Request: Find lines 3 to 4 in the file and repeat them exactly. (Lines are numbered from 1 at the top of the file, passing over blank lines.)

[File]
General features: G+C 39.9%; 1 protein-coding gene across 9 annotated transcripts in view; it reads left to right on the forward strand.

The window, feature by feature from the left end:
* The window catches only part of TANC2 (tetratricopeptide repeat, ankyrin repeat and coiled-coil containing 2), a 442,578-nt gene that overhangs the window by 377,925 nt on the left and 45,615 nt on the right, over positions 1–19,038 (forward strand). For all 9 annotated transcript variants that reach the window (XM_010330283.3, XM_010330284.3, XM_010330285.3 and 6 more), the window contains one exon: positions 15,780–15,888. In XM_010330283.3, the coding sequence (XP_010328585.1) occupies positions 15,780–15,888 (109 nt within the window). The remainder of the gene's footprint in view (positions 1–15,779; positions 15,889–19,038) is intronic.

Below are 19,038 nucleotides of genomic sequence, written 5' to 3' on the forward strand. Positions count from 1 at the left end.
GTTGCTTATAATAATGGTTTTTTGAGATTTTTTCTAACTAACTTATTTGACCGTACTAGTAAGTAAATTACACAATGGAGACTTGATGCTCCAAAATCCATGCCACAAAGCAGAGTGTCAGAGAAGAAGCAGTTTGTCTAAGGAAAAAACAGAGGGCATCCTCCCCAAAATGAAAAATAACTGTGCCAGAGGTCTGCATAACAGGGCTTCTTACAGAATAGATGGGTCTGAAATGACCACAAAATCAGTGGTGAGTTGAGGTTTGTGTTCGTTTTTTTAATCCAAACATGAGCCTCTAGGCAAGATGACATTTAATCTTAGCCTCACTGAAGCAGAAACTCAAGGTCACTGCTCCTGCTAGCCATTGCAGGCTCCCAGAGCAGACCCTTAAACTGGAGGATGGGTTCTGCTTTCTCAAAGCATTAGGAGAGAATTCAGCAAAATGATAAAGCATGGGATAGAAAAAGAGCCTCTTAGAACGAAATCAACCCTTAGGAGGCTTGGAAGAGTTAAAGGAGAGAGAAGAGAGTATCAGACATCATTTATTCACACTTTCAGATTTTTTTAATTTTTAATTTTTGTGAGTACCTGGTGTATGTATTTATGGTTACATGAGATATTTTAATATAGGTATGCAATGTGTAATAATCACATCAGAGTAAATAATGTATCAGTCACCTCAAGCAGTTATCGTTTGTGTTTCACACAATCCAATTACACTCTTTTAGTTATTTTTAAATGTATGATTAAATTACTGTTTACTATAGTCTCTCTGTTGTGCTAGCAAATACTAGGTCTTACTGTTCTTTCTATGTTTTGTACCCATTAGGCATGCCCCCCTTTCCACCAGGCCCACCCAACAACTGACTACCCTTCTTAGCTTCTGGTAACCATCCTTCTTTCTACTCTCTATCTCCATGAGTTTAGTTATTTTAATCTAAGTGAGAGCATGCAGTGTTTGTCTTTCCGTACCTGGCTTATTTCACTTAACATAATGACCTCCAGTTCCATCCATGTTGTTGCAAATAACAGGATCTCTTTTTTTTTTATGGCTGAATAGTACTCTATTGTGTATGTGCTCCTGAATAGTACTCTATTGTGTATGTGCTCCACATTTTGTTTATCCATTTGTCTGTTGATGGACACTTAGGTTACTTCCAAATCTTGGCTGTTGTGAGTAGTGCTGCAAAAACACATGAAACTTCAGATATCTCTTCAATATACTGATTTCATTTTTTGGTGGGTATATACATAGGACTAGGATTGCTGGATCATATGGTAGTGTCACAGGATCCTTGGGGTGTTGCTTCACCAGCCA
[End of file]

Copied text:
* The window catches only part of TANC2 (tetratricopeptide repeat, ankyrin repeat and coiled-coil containing 2), a 442,578-nt gene that overhangs the window by 377,925 nt on the left and 45,615 nt on the right, over positions 1–19,038 (forward strand). For all 9 annotated transcript variants that reach the window (XM_010330283.3, XM_010330284.3, XM_010330285.3 and 6 more), the window contains one exon: positions 15,780–15,888. In XM_010330283.3, the coding sequence (XP_010328585.1) occupies positions 15,780–15,888 (109 nt within the window). The remainder of the gene's footprint in view (positions 1–15,779; positions 15,889–19,038) is intronic.

Below are 19,038 nucleotides of genomic sequence, written 5' to 3' on the forward strand. Positions count from 1 at the left end.